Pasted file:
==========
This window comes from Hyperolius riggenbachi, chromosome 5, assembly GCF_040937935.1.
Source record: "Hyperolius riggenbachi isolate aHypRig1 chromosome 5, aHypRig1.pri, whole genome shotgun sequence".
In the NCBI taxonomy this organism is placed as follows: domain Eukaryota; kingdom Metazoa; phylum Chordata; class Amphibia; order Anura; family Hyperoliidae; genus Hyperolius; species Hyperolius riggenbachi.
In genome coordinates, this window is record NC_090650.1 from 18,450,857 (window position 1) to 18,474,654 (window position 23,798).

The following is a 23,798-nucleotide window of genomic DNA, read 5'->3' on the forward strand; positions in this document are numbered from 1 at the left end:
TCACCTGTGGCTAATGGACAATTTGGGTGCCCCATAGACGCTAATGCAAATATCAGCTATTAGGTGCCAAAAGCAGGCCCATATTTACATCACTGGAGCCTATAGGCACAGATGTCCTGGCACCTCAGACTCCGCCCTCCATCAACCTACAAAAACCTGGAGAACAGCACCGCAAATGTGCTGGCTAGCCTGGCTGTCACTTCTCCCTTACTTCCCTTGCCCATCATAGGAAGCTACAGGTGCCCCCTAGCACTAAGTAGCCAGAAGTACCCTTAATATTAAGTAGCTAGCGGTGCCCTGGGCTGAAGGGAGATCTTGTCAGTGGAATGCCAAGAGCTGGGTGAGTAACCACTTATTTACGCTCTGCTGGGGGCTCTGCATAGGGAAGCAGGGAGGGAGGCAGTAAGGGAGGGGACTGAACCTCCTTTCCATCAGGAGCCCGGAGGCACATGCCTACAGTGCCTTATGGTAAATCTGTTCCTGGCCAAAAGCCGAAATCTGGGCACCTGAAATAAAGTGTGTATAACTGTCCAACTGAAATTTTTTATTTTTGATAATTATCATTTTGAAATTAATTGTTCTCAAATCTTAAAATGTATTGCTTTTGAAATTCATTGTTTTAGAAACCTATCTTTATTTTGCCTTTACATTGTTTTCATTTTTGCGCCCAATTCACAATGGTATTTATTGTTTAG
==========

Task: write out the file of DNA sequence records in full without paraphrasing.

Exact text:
This window comes from Hyperolius riggenbachi, chromosome 5, assembly GCF_040937935.1.
Source record: "Hyperolius riggenbachi isolate aHypRig1 chromosome 5, aHypRig1.pri, whole genome shotgun sequence".
In the NCBI taxonomy this organism is placed as follows: domain Eukaryota; kingdom Metazoa; phylum Chordata; class Amphibia; order Anura; family Hyperoliidae; genus Hyperolius; species Hyperolius riggenbachi.
In genome coordinates, this window is record NC_090650.1 from 18,450,857 (window position 1) to 18,474,654 (window position 23,798).

The following is a 23,798-nucleotide window of genomic DNA, read 5'->3' on the forward strand; positions in this document are numbered from 1 at the left end:
TCACCTGTGGCTAATGGACAATTTGGGTGCCCCATAGACGCTAATGCAAATATCAGCTATTAGGTGCCAAAAGCAGGCCCATATTTACATCACTGGAGCCTATAGGCACAGATGTCCTGGCACCTCAGACTCCGCCCTCCATCAACCTACAAAAACCTGGAGAACAGCACCGCAAATGTGCTGGCTAGCCTGGCTGTCACTTCTCCCTTACTTCCCTTGCCCATCATAGGAAGCTACAGGTGCCCCCTAGCACTAAGTAGCCAGAAGTACCCTTAATATTAAGTAGCTAGCGGTGCCCTGGGCTGAAGGGAGATCTTGTCAGTGGAATGCCAAGAGCTGGGTGAGTAACCACTTATTTACGCTCTGCTGGGGGCTCTGCATAGGGAAGCAGGGAGGGAGGCAGTAAGGGAGGGGACTGAACCTCCTTTCCATCAGGAGCCCGGAGGCACATGCCTACAGTGCCTTATGGTAAATCTGTTCCTGGCCAAAAGCCGAAATCTGGGCACCTGAAATAAAGTGTGTATAACTGTCCAACTGAAATTTTTTATTTTTGATAATTATCATTTTGAAATTAATTGTTCTCAAATCTTAAAATGTATTGCTTTTGAAATTCATTGTTTTAGAAACCTATCTTTATTTTGCCTTTACATTGTTTTCATTTTTGCGCCCAATTCACAATGGTATTTATTGTTTAG